Deion Sanders always was Prime Time. Now he's All Time.
Sanders and Marshall Faulk led a class of seven voted into the Pro Football Hall of Fame on Saturday. Joining them were Shannon Sharpe, Richard Dent and NFL Films founder Ed Sabol, and senior nominees Les Richter and Chris Hanburger.
Former Seattle Seahawks great Cortez Kennedy was among the 10 finalists. But he, along with Curtis Martin, Dermontti Dawson, Andre Reed and Willie Roaf, didn’t make the final cut.
As talkative as he was talented, known as much for his celebration dances as his interceptions and kick returns, Sanders was an outstanding cornerback and sometimes wide receiver with five teams. He’s a two-time Super Bowl winner and was the Defensive Player of the Year in 1994.
Sanders reacted to his election with typical Neon Deion bravado. He said he’s grateful, but then made sure to explain, “what you feel about me has nothing to do with how I feel about me.”
Faulk won a Super Bowl with the 1999 Rams, was the 1994 Offensive Rookie of the Year, 2000 NFL MVP and a three-time Offensive Player of the Year (1999-2001). Faulk is the 10th leading career rusher with 12,279 yards, and for a half-dozen seasons was the most versatile back in football, as much a threat as a receiver as a runner.
Sharpe starred for Denver and Baltimore for 14 seasons and won three Super Bowls in a four-year span, two with Denver, one with Baltimore. He held league records for a tight end in receptions, yards and touchdowns when he retired in 2001.
“If you are going to have letters behind your name – I wasn’t going to have M.D. or Ph.D. – HOF is pretty good,” Sharpe said.
Bears defensive end Dent was the MVP of the 1986 Super Bowl and finished with 1371/2 career sacks. He was the top pass rusher on one of the NFL’s greatest defensive units. Dent became a starter in 1984, beginning a 10-year period in which he made 10 or more sacks in eight of 10 seasons.
Richter, who died last June, played linebacker for the Los Angeles Rams from 1954-62. They traded 11 players for him and waited two years while he was in the military before he suited up..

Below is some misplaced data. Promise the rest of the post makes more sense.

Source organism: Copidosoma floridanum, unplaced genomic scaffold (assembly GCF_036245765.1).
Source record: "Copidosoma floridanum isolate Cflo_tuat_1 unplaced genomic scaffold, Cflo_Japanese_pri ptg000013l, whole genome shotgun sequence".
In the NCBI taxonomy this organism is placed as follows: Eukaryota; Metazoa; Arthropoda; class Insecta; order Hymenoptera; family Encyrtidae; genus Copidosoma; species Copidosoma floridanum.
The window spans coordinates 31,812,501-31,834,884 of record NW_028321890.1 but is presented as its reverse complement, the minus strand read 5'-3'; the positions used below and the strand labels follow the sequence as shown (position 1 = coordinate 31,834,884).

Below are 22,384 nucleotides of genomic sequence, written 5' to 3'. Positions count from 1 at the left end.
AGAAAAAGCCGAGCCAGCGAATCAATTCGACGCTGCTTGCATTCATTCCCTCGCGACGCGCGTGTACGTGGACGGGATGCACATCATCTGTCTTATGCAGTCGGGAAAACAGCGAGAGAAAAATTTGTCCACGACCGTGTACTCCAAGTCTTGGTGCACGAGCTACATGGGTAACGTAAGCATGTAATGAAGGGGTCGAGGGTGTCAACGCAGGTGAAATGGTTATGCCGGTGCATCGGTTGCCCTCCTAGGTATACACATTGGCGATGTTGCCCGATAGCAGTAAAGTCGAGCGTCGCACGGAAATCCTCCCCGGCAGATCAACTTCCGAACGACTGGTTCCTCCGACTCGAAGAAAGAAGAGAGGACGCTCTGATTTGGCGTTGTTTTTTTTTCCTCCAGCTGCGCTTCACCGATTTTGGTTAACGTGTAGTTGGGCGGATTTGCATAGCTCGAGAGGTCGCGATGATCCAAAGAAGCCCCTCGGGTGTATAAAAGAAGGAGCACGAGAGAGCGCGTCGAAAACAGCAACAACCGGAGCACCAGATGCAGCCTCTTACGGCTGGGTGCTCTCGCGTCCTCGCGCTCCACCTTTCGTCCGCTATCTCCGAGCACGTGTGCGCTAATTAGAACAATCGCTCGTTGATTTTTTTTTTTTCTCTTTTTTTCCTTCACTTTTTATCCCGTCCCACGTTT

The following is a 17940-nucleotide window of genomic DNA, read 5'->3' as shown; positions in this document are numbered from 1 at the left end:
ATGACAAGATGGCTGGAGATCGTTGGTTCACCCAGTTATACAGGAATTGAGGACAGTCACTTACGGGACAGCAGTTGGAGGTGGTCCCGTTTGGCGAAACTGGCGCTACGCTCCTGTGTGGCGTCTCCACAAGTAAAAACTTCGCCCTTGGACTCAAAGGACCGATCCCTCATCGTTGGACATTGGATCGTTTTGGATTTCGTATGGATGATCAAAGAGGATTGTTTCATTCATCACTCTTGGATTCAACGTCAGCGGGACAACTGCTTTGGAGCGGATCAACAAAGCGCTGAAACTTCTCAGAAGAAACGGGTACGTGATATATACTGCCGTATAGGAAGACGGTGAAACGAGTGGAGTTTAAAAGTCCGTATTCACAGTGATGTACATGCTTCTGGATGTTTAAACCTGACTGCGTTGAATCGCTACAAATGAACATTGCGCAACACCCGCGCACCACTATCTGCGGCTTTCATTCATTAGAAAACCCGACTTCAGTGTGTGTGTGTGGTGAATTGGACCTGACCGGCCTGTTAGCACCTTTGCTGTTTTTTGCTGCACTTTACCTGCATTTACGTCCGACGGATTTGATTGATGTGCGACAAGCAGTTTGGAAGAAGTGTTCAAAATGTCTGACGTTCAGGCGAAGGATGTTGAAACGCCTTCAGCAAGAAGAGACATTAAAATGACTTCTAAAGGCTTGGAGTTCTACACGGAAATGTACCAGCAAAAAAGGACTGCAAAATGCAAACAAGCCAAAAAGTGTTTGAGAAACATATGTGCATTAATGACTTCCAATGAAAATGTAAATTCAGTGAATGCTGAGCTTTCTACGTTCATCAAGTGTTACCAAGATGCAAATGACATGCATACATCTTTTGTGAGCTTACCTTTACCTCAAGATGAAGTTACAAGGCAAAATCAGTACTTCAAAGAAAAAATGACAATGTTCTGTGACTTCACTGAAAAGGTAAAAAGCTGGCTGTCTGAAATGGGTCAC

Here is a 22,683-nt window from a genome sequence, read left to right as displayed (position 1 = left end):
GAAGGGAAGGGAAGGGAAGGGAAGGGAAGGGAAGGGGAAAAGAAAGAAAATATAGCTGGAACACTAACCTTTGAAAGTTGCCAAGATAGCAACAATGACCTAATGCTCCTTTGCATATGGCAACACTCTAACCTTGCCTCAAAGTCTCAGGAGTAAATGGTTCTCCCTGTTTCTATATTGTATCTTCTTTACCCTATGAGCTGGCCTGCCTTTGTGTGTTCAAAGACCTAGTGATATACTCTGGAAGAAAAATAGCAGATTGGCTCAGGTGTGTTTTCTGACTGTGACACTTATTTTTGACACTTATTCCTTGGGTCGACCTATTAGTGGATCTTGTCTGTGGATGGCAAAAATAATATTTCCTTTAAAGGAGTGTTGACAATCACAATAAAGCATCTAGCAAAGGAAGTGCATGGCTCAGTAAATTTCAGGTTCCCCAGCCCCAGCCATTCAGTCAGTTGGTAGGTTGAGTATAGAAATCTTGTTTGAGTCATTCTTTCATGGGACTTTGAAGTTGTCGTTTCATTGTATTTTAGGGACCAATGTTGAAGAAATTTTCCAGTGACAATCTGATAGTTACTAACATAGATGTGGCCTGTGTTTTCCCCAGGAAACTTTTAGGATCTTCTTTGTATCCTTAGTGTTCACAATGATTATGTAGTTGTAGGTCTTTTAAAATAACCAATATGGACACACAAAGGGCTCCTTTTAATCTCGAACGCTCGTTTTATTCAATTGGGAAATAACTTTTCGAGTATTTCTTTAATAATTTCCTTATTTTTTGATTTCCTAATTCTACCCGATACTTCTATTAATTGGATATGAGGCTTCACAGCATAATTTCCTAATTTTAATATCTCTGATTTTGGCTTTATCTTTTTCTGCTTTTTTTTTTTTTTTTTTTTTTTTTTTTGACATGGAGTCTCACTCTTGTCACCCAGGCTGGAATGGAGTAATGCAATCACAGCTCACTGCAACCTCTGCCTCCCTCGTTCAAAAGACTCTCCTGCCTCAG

Hanburger spent all 14 pro seasons with the Redskins and went to nine Pro Bowls.
Induction ceremonies are Aug. 6 in Canton, Ohio.
• Outside linebacker Erik Walden (ankle) was a bystander during the Packers’ jog-through practice, putting his availability in doubt as coach Mike McCarthy said no decision will be made on Walden’s status until a few hours before kickoff.
If Walden can’t play, Frank Zombo would start.
• Steelers defensive end Aaron Smith (torn triceps) was ruled out for the game.
Philadelphia quarterback Michael Vick was the runaway winner for The Associated Press comeback player of the year, receiving 291/2 of the 50 votes. Seahawks receiver Mike Williams was second with eight votes. ... The NFL and its players’ union met for two hours to talk about a labor deal, their first formal bargaining session in more than two months.
nfl hall of fame class of 2011
Richard Dent, Defensive end, 6-5, 265
1983-1993, 1995 Bears; 1994 49ers, 1996 Colts; 1997 Eagles (15 seasons). Had 1371/2 career sacks, third all-time when he retired.
Marshall Faulk, Running Back, 5-10, 208
1994-98 Colts; 1999-2005 Rams (12 seasons). First player to gain 2,000 yards from scrimmage in four straight seasons (1998-2001).
Chris Hanburger, Linebacker, 6-2, 218
1965-1978 Redskins (14 seasons). Senior nominee. Selected first-team All-NFL four times in five-season span (1972-76).
Les Richter, Linebacker, 6-3, 238
1954-1962 Rams (nine seasons). Senior nominee. Second player drafted in 1952. Eight straight Pro Bowls; also kicked field goals.
Ed Sabol, Founder/President/Chairman NFL Films, 1964-1995
During his tenure, NFL Films won 52 Emmy Awards. Firsts in film include reverse-angle replay and popular bloopers videos.
Deion Sanders, Cornerback/Kick-Punt Returner, 6-1, 195
1989-1993 Falcons; 1994 49ers; 1995-99 Cowboys; 2000 Redskins, 2004-05 Ravens (14 seasons). First-team All-Pro nine times at CB.
Shannon Sharpe, Tight End, 6-2, 230
1990-99, 2002-03 Broncos; 2000-01 Ravens (14 seasons). Career 815 catches, 10,060 yards, 62 TDs were tight-end records when he retired.